The video prompted widespread discussion online. Some suggested that the video footage did not show the real person behind the threat, but was video of a random person pulled off the internet.
Whipple declined to answer any questions about the authenticity of the video or details on the investigation. He did say that two Federal Bureau of Investigation agents who specialize in cybersecurity are assisting the police department.
The federal government has more resources than a local police department, the chief said, including agents who concentrate solely on computer crime. "That brings a level of expertise that we frankly just can't get to here," Whipple said.
It can be challenging to trace messages and video sent over the internet, according to experts.
"It's easy to hide behind a computer screen," said Duane Dunston, assistant professor of cybersecurity at Champlain College.
People who want to stay anonymous can use free software programs to send electronic data through multiple portals, creating a winding, twisty digital trail that can be difficult to trace, he said.
It's particularly difficult for American law enforcement if the email servers are in foreign countries that might not heed U.S. law enforcement demands, Dunston said.
But sometimes, especially with repeat cyber crimes, the person behind them makes a bungle or reveals something incriminating, Dunston said, "something so specific that only a few people would know and help narrow who could possibly send a message like that."
During the lockdowns on Wednesday and especially Thursday, students were asked to follow strict protocols, according to parents who spoke to Seven Days. Students huddled in the corners of their classrooms with the doors locked and the shades drawn in an effort to make it more difficult for a potential shooter to see in.
The students on the list were escorted out of the building. The rest of the students were kept inside, and not allowed to leave, even to use the bathroom. Instead, classrooms were outfitted with plastic buckets and toilet paper; students used the bucket to relieve themselves, according to parents.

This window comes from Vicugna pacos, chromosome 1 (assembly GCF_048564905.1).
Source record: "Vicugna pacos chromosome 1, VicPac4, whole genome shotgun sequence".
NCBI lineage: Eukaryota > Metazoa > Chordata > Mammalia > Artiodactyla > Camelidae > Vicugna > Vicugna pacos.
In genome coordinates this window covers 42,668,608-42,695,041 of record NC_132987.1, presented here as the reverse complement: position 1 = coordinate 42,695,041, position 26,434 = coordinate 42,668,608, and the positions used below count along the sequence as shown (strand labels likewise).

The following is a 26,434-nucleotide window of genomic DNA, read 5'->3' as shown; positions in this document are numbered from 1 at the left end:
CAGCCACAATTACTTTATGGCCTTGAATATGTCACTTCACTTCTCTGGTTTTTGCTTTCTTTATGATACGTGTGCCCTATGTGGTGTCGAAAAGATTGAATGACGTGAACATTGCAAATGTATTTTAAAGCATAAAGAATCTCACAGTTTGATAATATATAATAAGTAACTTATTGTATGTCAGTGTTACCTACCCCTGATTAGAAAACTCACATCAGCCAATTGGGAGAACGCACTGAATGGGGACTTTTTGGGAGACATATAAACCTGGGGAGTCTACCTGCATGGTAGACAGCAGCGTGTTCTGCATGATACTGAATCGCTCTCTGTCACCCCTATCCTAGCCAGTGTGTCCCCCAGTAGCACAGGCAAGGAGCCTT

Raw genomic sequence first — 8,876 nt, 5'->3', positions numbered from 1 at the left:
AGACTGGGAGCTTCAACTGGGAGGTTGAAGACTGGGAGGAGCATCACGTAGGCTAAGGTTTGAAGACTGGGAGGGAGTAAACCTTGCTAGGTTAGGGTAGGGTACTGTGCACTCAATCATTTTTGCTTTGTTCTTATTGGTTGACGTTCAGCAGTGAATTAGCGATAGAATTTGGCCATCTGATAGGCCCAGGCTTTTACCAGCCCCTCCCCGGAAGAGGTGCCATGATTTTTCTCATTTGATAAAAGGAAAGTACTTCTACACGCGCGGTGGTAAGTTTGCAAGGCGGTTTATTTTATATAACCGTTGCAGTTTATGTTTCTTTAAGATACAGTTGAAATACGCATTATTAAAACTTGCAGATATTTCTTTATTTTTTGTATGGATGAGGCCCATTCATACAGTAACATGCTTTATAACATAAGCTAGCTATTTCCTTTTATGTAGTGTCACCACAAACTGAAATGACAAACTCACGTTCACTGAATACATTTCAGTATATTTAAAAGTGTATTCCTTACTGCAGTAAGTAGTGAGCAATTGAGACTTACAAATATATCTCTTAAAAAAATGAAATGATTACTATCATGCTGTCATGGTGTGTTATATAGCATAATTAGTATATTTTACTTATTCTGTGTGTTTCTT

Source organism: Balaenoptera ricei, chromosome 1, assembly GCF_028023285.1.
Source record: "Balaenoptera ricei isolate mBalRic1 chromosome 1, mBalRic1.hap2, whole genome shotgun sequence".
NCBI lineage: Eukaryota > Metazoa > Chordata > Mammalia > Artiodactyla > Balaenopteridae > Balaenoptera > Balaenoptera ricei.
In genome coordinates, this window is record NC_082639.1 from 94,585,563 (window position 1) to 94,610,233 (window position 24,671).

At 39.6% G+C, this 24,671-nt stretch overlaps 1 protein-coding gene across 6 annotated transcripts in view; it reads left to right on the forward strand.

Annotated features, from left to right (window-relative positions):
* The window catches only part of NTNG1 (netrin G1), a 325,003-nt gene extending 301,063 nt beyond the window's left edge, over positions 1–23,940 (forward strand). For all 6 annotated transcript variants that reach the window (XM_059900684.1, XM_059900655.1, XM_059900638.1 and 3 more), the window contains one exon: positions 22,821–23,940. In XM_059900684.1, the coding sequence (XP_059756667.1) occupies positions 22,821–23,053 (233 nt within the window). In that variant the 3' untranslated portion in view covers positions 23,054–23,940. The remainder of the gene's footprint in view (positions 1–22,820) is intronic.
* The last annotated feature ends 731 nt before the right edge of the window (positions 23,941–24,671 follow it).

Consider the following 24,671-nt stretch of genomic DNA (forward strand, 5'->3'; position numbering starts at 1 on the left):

"The biggest trauma they had to deal with was going to the bathroom," said one mom who asked not to be identified because of the ongoing school threats. "That was a big deal for them ... It's embarrassing."
School officials told parents both Wednesday and Thursday that they could gather at a conference room across the street from South Burlington High School to get updates during the lockdowns. The first day, about 20 parents attended; the next, about 40 showed up, according to a high school parent who went both days.
Many parents were texting their children still inside the building. On Thursday, the mood was fearful.
The kids treated Wednesday's lockdown like a fire drill, the woman said. But Thursday "was pure terror" for them, she said. "No one was talking, they were told to be quiet, they were told there was danger."
With no concrete details, false rumors flew, she said. "The kids believed that the shooter was two minutes away, so they were terrified."
It's hard to know who might be responsible, one of the moms said. "It's just a scary thing ... You hope for the best and that it's just a warning sign for attention … Hopefully they will catch the person or people today."